The hackers, which prosecutors say led by Mr. Clark, initially used their access to Twitter’s internal systems to hijack accounts with unusual usernames such as @dark and @. vague, which they sold on OGUsers for thousands of dollars. But when the attack took place, the hackers changed tactics. Accounts belonging to celebrities and crypto companies have tweeted messages promising to double the amount of anyone who sends Bitcoin.
But the offer is a scam. Darrell Dirks, a prosecutor with a Florida state attorney’s office, said during Tuesday’s trial: “No Bitcoin coins have been returned as promised to these victims.
Two other young men, Nima Fazeli and Mason Sheppard, were also arrested and faced charges related to the hack. The case of Mr. Sheppard and Mr. Fazeli is underway.
Mr. Clark, who attended court on Tuesday via videoconference, pleaded guilty to 30 charges against him. In a deal with prosecutors, Mr. Clark agreed to three years in juvenile prison, followed by three years’ probation. He also agrees not to use computers without permission or supervision from law enforcement. If he breaks the terms of the agreement, he could face up to 10 years in prison.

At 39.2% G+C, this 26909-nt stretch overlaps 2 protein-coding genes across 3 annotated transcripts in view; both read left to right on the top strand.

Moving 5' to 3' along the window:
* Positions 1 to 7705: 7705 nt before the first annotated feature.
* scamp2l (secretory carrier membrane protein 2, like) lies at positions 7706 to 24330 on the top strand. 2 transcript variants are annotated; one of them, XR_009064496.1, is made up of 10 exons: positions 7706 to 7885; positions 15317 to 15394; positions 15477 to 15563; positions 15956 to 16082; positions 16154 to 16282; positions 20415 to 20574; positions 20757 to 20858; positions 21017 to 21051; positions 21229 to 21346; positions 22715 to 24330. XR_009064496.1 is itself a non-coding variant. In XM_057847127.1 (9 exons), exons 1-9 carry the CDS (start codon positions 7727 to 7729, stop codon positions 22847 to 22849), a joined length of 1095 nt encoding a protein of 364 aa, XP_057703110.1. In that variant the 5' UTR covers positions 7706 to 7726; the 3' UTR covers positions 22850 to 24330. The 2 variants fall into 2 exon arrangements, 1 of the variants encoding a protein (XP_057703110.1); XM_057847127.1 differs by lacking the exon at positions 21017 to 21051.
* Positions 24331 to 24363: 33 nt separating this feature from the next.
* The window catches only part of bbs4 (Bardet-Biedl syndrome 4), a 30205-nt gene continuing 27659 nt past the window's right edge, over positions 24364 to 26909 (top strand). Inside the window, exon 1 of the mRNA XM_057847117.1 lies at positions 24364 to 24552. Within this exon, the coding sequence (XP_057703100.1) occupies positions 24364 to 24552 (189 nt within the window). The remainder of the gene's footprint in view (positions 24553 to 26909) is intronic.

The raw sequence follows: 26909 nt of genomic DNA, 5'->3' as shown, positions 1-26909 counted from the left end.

Because Mr. Clark is classified as a young offender under Florida law that provides more lenient sentence terms for young people, he may be eligible to serve some of his sentences in a camp. train. Prosecutors said he transferred the cryptocurrency he owned at the time of his arrest and it would be used to compensate the victims of the hack. He will get 229 days credit for service time since his arrest last year.
“He took accounts of celebrities, but the money he stole came from people who work regularly, hard. Graham Clark needs to be held accountable for that crime, and potential scammers out there need to see the consequences, ”Hillsborough’s state attorney, Andrew Warren, said in a statement. “In this case, we can address those consequences while realizing that our goal with any child, whenever possible, is for them to learn the lesson without breaking it. destroy their future. “
David Weisbrod, Mr. Clark’s attorney, declined to comment on the plea agreement.